Fri, 15 Jul 2016 14:30 -0400Congress should abandon its discrimination agenda. Congress leaves town for a seven-week recess today. They leave behind plenty of unfinished business, like legislation to address the looming threat of the Zika virus in the U.S. and around the globe. But with so many pressing issues left unresolved, Congress chose to spend its last few days in Washington doubling down on proposals that discriminate against women and LGBT people under the guise of religious liberty. On Tuesday, one month to the day after 49 people were murdered at a gay nightclub in Orlando — in the worst attack on the LGBT community in our nation’s history — the House chose to mark this tragic anniversary in the worst way possible. They did so not by remembering the victims or introducing legislation to protect LGBT people from violence and discrimination, but by holding a hearing on a bill that would permit unprecedented taxpayer-funded discrimination against LGBT people, single mothers and unmarried couples. The so-called “First Amendment Defense Act” is designed to allow anyone — including for-profit businesses – to discriminate based on a religious belief or “moral conviction” against same-sex marriage, or to sexual relationships outside of a heterosexual marriage. This means that the legislation could allow certain social service programs that receive federal funding, including homeless shelters, to turn away anyone who has a sexual relationship outside of a marriage, including single mothers and unmarried couples. It could also allow privately owned businesses to discriminate by refusing to let a gay or lesbian employee care for their sick spouse, in violation of federal family and medical leave laws. Jim Obergefell, a former ACLU client and the lead plaintiff in the Supreme Court’s historic marriage equality ruling, testified against the discriminatory proposal at the hearing. You can read Obergefell’s powerful testimony taking a stand against FADA here. The very next day, the House passed — without so much as a committee hearing to consider it — the Conscience Protection Act. Like FADA, the bill purports to protect religious liberty but in fact empowers discrimination — in this case against women seeking reproductive health care. The bill would dangerously expand the Weldon Amendment, a provision attached to spending bills over the last decade which bars critical federal health and education dollars from any state, local, or federal government body that doesn't allow a health care entity to refuse to provide, pay for, cover, or refer for an abortion. The Weldon Amendment is a barrier to women’s reproductive health that needs to be eliminated — but instead, the House just voted to expand and make it permanent. The result? The Conscience Protection Act would give employers, health insurance companies, and others even more ways to stand between a woman and the health care she needs. A woman’s boss could deny her comprehensive health insurance that covers abortion services and allows her to make her own personal medical decisions without interference. A Catholic hospital governed by religious directives could refuse to “facilitate” or “make arrangements for” an abortion needed to preserve a woman’s health — something that unfortunately already happens all too often. The problem would only become worse if this bill were to become law. In short, the bill would further undermine women’s access to constitutionally-protected health care. Religious liberty is a core American value. It guarantees everyone the freedom to believe what they choose and to act on those beliefs, but it does not allow anyone to discriminate against or harm others in the name of religion. Unfortunately, as the House’s actions this week make clear, not everyone in Congress has gotten the message. [...]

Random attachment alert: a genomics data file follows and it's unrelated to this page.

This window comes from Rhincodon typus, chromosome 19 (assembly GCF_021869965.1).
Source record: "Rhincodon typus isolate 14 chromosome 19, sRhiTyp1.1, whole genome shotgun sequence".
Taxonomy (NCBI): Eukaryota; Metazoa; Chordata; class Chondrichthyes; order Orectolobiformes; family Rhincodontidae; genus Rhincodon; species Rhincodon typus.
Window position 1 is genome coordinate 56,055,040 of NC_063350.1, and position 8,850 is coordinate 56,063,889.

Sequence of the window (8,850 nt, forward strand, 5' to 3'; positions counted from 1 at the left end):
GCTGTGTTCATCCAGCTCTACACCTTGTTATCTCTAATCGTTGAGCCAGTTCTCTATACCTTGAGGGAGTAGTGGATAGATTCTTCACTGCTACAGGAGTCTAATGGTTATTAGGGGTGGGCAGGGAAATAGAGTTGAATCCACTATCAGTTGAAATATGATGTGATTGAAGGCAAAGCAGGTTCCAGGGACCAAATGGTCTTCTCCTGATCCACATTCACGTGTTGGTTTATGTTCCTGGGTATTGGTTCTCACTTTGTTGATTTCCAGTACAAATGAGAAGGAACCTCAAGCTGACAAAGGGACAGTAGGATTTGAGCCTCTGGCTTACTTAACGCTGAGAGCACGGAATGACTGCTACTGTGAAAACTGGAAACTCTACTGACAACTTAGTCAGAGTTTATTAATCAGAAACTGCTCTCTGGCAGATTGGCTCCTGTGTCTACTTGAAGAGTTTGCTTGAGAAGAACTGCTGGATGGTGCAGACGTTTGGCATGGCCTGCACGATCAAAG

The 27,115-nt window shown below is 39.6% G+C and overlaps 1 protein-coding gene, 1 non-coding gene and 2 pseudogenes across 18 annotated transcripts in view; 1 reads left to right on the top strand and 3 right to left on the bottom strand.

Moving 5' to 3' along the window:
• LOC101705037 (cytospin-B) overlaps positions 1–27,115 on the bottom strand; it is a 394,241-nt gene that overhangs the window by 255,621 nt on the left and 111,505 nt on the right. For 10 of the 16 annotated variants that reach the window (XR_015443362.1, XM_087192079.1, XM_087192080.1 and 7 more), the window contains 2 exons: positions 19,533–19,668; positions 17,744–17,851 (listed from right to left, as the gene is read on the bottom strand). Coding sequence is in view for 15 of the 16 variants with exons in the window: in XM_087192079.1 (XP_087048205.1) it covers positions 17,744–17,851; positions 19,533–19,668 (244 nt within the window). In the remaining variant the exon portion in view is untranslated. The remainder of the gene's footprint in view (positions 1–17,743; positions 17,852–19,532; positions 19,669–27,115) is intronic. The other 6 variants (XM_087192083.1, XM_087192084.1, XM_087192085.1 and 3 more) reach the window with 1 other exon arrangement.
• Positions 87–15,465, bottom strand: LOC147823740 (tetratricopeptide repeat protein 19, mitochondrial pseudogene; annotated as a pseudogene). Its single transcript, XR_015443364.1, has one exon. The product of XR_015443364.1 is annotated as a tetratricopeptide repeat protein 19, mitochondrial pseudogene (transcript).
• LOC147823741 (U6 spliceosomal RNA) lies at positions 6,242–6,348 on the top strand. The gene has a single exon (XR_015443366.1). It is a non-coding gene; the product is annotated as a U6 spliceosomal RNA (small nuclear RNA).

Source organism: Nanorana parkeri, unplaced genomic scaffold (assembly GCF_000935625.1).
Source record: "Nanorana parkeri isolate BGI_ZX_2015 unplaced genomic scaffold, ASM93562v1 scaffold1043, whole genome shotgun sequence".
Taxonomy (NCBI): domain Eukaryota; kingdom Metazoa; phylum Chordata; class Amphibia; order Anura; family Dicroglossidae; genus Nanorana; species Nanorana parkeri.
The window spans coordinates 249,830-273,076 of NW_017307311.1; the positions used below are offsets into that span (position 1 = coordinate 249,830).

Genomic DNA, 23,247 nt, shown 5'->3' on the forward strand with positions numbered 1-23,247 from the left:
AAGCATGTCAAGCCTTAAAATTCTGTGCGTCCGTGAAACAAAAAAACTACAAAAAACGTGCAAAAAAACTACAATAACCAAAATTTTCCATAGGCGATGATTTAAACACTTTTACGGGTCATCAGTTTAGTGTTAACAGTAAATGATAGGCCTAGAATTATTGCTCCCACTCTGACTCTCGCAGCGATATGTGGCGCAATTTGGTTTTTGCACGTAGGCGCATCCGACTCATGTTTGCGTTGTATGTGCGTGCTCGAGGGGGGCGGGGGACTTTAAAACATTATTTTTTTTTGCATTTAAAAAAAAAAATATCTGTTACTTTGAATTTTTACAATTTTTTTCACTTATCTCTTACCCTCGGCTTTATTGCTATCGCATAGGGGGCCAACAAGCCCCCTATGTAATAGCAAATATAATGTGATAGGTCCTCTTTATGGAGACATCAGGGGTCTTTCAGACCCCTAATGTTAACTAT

Tue, 12 Jul 2016 11:45 -0400Let’s focus our efforts on protecting LGBT people, women, and others from harm. Obergefell, a former ACLU client, was the lead plaintiff in the Supreme Court’s historic marriage equality ruling. June 2015 was a joyous time for me and LGBT people across the country. The Supreme Court decision extending the freedom to marry to all loving couples was a landmark achievement in the long and ongoing struggle for equality under the law. I was deeply honored to have played a role in helping same-sex couples win this victory. June 2016, just one month ago, was a time of heartbreak for millions around the world, including myself. The murder of 49 people and wounding of 53 others at a gay nightclub in Orlando, Florida, was a devastating tragedy and the worst attack on the LGBT community in our nation’s history. This morning, exactly one month after this horrifying event, I appeared before Congress to discuss a bill, the “First Amendment Defense Act,” that would authorize sweeping, taxpayer-funded discrimination against LGBT people. It is deeply hurtful to a still-grieving LGBT community. This hits particularly close to home for me. My partner and eventual husband of almost 21 years, John Arthur, passed away on October 22, 2013, after a years-long battle with amyotrophic lateral sclerosis (known as ALS). I was lucky to be able to be with John, caring for him, at every difficult stage of his illness. FADA, however, would allow for any privately owned business to refuse a gay or lesbian employee like myself the ability to take time off to care for a sick spouse, even though this would violate federal family and medical leave laws.What could ever justify such a discriminatory and harmful action? John and I had to go to Maryland to get married because our home state of Ohio did not allow same-sex couples to marry. We were only able to do so aboard a medically equipped plane. John’s condition was so fragile that we couldn’t even leave the plane — we had to be married on the airport tarmac. When we returned to Ohio, we learned that I would not be listed on John’s death certificate as his surviving spouse when he died, because the state refused to recognize our marriage for any purpose. We decided to fight back in court against this injustice.Together with partners like the ACLU, we began a legal journey that, sadly, John did not get to see to conclusion. It culminated in a momentous victory for loving and committed couples across the country. I know John would have been proud to have played a role in this historic legal victory for equality. Even though same-sex couples now have the ability to obtain a civil marriage license in any state in the country, our work to achieve full equality is far from over. It is critically important that our constitutional rights are not undermined by proposals, like FADA, that would subject loving couples, like me and John, and others to discrimination. Proponents of FADA argue that it is necessary to protect churches, clergy, and others who oppose marriage equality for religious reasons. But the First Amendment is already clear on this point. Since the founding of this country, no church or member of the clergy has been forced to marry any couple if doing so would violate their religious teachings. That has not changed since same-sex couples won the freedom to marry. Religious liberty is a core American value. Everyone in this country is free to believe (or not believe) and to live out their faith as they see fit, provided that they do not do so in a way that harms other people. As I see it, this legislation turns this value on its head by permitting discrimination and harm under the guise of religious liberty. Given the way that this legislation is drafted, its harms are not limited to LGBT people or same-sex couples. Indeed, women, particularly single mothers, and unmarried couples could also find themselves on the receiving end of discriminator[...]